OUR GUIDING PROCESS
Community Learning through Data-Driven Discovery (CLD3)
Our vision is to bring the data revolution to communities across our states through a process called Community Learning through Data Driven Discovery (CLD3). The key innovation in CLD3 is, as its name suggests, community-based research where the community participates in asking and answering the questions that drive information gathering and provide insights relevant to program or policy decisions. The CLD3 process liberates, integrates, and makes data available to local stakeholders including government, Cooperative Extension professionals, researchers, and citizens enabling them to bring local data insights to some of their most pressing challenges.
Unpacking the CLD3 Process
The CLD3 process goes beyond the traditional organizing aspects of collective action programs and helps communities build capacity for data-informed decision making.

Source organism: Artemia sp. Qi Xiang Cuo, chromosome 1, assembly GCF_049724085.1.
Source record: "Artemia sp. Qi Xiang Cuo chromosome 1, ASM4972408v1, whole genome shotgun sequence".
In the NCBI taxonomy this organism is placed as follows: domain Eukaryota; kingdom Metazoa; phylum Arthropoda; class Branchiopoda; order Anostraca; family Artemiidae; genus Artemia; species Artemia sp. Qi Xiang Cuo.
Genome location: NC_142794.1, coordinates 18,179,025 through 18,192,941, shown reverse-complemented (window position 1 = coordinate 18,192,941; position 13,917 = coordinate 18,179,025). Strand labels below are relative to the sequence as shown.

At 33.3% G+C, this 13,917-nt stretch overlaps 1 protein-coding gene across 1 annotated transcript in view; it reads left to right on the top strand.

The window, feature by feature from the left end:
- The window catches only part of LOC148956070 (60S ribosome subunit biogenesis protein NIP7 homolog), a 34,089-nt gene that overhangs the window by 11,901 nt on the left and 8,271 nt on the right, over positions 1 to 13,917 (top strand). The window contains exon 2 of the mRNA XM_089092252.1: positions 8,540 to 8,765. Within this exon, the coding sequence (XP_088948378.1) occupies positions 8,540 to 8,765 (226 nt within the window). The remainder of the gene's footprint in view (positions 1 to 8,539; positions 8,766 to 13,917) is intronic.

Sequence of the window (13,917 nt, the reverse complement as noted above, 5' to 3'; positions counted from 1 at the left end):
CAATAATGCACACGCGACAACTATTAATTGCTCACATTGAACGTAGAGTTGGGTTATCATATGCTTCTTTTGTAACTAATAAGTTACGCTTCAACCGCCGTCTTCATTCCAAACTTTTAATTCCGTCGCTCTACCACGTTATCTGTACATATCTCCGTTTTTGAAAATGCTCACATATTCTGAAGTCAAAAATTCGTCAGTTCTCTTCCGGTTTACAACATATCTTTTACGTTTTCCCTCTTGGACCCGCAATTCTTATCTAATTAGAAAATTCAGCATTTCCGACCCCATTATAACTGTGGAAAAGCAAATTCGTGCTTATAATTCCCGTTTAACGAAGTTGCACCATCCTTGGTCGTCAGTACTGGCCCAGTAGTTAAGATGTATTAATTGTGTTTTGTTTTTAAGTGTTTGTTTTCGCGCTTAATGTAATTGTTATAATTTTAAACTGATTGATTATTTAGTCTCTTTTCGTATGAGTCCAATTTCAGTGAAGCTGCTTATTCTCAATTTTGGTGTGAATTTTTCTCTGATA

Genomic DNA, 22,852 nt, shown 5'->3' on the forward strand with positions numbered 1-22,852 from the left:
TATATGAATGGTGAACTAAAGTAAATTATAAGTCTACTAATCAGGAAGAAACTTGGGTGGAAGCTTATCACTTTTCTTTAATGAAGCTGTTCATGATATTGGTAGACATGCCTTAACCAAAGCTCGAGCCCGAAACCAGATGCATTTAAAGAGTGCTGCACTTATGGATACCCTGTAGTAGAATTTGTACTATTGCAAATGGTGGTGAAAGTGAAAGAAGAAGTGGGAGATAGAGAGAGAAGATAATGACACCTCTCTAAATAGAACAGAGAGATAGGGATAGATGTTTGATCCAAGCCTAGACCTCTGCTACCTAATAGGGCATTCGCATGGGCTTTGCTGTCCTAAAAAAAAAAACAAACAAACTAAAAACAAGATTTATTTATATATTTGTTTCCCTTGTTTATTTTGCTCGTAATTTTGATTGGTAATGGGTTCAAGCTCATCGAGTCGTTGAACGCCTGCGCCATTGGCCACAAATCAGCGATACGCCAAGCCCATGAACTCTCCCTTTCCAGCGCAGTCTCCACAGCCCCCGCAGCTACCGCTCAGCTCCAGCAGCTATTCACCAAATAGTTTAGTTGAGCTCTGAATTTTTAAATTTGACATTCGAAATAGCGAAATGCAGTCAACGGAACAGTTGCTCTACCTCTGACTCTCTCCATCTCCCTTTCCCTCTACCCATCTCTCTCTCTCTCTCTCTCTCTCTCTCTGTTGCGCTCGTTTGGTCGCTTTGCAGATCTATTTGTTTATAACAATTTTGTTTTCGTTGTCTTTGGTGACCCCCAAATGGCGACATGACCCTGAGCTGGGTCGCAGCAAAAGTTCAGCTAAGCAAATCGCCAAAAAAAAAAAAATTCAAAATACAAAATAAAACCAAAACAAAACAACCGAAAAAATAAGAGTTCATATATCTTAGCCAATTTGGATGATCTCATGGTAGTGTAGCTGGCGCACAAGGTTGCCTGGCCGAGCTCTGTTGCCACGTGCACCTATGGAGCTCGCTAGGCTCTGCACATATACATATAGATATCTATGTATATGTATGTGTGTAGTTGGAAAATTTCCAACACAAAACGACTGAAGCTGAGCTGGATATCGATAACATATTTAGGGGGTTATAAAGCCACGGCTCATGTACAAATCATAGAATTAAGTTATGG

- Outer wheel: continuous interaction and communication across stakeholders
- Middle wheel: data-driven learning process
- Frontier between the outer and middle wheels: active collaboration between all partners
- Inner circle: rigorous research framework to guide the data science
Data Science Framework
Our Data Science Framework provides a comprehensive, rigorous, and disciplined approach to problem solving that is at the heart of the Community Learning through Data Driven Discovery (CLD3) process. This includes identifying data sources, preparing them for use, and then assessing the value of these sources for the intended use(s).
Although the Data Science Framework is described in a linear fashion, it is far from a linear process as represented by the circular arrows underlying the diagram.
Harvard Data Science Review, 2(1). (2020) S.A. Keller, S.S. Shipp, A. D., Schroeder, & G. Korkmaz
Issues in Science and Technology, Spring:83-89. (2018) S. Keller, S. Nusser, S. Shipp, C. Woteki
WIREs Comp Stat doi: 10.1002/wics.1426. (2018) S. Keller, S. Shipp, G. Korkmaz, E. Molfino, J. Goldstein, V. Lancaster, B. Pires, D. Higdon, D. Chen, A. Schroeder
Statistics and Public Policy, 4:1-11. (2017) S. A. Keller, V. Lancaster, S. Shipp